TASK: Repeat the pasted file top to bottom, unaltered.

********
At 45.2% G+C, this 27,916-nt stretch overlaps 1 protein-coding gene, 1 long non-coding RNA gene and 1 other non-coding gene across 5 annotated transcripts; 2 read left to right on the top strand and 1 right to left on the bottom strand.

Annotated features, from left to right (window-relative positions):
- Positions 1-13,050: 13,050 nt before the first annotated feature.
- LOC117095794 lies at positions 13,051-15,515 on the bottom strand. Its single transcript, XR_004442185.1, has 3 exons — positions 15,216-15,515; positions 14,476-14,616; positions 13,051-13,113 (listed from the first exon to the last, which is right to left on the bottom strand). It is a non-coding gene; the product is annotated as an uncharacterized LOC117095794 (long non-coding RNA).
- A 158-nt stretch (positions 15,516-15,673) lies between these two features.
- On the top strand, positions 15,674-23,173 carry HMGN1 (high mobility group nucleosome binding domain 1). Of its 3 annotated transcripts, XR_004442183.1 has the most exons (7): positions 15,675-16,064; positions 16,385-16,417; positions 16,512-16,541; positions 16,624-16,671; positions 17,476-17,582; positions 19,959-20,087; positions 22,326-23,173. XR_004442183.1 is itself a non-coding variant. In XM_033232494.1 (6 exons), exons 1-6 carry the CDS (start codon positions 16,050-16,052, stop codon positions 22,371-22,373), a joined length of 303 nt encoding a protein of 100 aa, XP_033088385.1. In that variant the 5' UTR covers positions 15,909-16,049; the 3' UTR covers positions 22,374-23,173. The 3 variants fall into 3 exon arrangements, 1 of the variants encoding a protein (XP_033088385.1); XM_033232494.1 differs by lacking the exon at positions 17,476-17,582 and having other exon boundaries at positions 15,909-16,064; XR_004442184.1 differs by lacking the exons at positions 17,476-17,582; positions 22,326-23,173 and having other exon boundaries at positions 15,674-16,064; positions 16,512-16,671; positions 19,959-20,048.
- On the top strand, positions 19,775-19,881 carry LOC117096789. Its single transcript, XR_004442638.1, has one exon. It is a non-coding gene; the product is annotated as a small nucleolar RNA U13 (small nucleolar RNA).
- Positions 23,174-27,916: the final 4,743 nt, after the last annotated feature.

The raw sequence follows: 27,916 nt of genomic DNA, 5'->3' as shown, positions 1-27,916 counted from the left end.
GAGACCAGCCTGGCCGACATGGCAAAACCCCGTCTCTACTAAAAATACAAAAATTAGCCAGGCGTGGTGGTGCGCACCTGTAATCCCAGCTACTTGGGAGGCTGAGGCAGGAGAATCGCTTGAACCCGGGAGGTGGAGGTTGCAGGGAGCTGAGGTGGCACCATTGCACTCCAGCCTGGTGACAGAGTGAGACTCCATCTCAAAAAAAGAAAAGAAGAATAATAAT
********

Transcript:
At 45.2% G+C, this 27,916-nt stretch overlaps 1 protein-coding gene, 1 long non-coding RNA gene and 1 other non-coding gene across 5 annotated transcripts; 2 read left to right on the top strand and 1 right to left on the bottom strand.

Annotated features, from left to right (window-relative positions):
- Positions 1-13,050: 13,050 nt before the first annotated feature.
- LOC117095794 lies at positions 13,051-15,515 on the bottom strand. Its single transcript, XR_004442185.1, has 3 exons — positions 15,216-15,515; positions 14,476-14,616; positions 13,051-13,113 (listed from the first exon to the last, which is right to left on the bottom strand). It is a non-coding gene; the product is annotated as an uncharacterized LOC117095794 (long non-coding RNA).
- A 158-nt stretch (positions 15,516-15,673) lies between these two features.
- On the top strand, positions 15,674-23,173 carry HMGN1 (high mobility group nucleosome binding domain 1). Of its 3 annotated transcripts, XR_004442183.1 has the most exons (7): positions 15,675-16,064; positions 16,385-16,417; positions 16,512-16,541; positions 16,624-16,671; positions 17,476-17,582; positions 19,959-20,087; positions 22,326-23,173. XR_004442183.1 is itself a non-coding variant. In XM_033232494.1 (6 exons), exons 1-6 carry the CDS (start codon positions 16,050-16,052, stop codon positions 22,371-22,373), a joined length of 303 nt encoding a protein of 100 aa, XP_033088385.1. In that variant the 5' UTR covers positions 15,909-16,049; the 3' UTR covers positions 22,374-23,173. The 3 variants fall into 3 exon arrangements, 1 of the variants encoding a protein (XP_033088385.1); XM_033232494.1 differs by lacking the exon at positions 17,476-17,582 and having other exon boundaries at positions 15,909-16,064; XR_004442184.1 differs by lacking the exons at positions 17,476-17,582; positions 22,326-23,173 and having other exon boundaries at positions 15,674-16,064; positions 16,512-16,671; positions 19,959-20,048.
- On the top strand, positions 19,775-19,881 carry LOC117096789. Its single transcript, XR_004442638.1, has one exon. It is a non-coding gene; the product is annotated as a small nucleolar RNA U13 (small nucleolar RNA).
- Positions 23,174-27,916: the final 4,743 nt, after the last annotated feature.

The raw sequence follows: 27,916 nt of genomic DNA, 5'->3' as shown, positions 1-27,916 counted from the left end.
GAGACCAGCCTGGCCGACATGGCAAAACCCCGTCTCTACTAAAAATACAAAAATTAGCCAGGCGTGGTGGTGCGCACCTGTAATCCCAGCTACTTGGGAGGCTGAGGCAGGAGAATCGCTTGAACCCGGGAGGTGGAGGTTGCAGGGAGCTGAGGTGGCACCATTGCACTCCAGCCTGGTGACAGAGTGAGACTCCATCTCAAAAAAAGAAAAGAAGAATAATAAT